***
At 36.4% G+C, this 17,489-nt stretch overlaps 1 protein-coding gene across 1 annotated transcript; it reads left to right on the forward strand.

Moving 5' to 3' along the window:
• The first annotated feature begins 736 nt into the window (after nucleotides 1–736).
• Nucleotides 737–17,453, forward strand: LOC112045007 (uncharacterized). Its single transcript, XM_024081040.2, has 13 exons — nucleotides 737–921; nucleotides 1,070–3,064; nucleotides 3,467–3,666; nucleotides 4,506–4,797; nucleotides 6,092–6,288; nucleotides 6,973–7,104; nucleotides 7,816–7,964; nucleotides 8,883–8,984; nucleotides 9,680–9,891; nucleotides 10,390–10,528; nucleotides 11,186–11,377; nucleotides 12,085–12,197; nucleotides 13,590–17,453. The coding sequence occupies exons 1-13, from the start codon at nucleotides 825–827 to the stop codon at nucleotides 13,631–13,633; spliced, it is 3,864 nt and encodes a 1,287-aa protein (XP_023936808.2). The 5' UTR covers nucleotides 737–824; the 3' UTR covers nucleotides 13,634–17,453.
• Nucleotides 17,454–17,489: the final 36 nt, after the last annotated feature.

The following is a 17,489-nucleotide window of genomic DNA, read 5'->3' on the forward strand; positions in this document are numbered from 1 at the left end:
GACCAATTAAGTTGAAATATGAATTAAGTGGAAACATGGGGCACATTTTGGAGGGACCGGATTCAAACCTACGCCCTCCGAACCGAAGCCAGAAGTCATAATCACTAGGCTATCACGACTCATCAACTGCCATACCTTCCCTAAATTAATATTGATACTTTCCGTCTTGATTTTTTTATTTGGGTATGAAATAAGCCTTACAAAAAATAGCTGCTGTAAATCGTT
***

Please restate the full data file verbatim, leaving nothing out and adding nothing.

At 36.4% G+C, this 17,489-nt stretch overlaps 1 protein-coding gene across 1 annotated transcript; it reads left to right on the forward strand.

Moving 5' to 3' along the window:
• The first annotated feature begins 736 nt into the window (after nucleotides 1–736).
• Nucleotides 737–17,453, forward strand: LOC112045007 (uncharacterized). Its single transcript, XM_024081040.2, has 13 exons — nucleotides 737–921; nucleotides 1,070–3,064; nucleotides 3,467–3,666; nucleotides 4,506–4,797; nucleotides 6,092–6,288; nucleotides 6,973–7,104; nucleotides 7,816–7,964; nucleotides 8,883–8,984; nucleotides 9,680–9,891; nucleotides 10,390–10,528; nucleotides 11,186–11,377; nucleotides 12,085–12,197; nucleotides 13,590–17,453. The coding sequence occupies exons 1-13, from the start codon at nucleotides 825–827 to the stop codon at nucleotides 13,631–13,633; spliced, it is 3,864 nt and encodes a 1,287-aa protein (XP_023936808.2). The 5' UTR covers nucleotides 737–824; the 3' UTR covers nucleotides 13,634–17,453.
• Nucleotides 17,454–17,489: the final 36 nt, after the last annotated feature.

The following is a 17,489-nucleotide window of genomic DNA, read 5'->3' on the forward strand; positions in this document are numbered from 1 at the left end:
GACCAATTAAGTTGAAATATGAATTAAGTGGAAACATGGGGCACATTTTGGAGGGACCGGATTCAAACCTACGCCCTCCGAACCGAAGCCAGAAGTCATAATCACTAGGCTATCACGACTCATCAACTGCCATACCTTCCCTAAATTAATATTGATACTTTCCGTCTTGATTTTTTTATTTGGGTATGAAATAAGCCTTACAAAAAATAGCTGCTGTAAATCGTT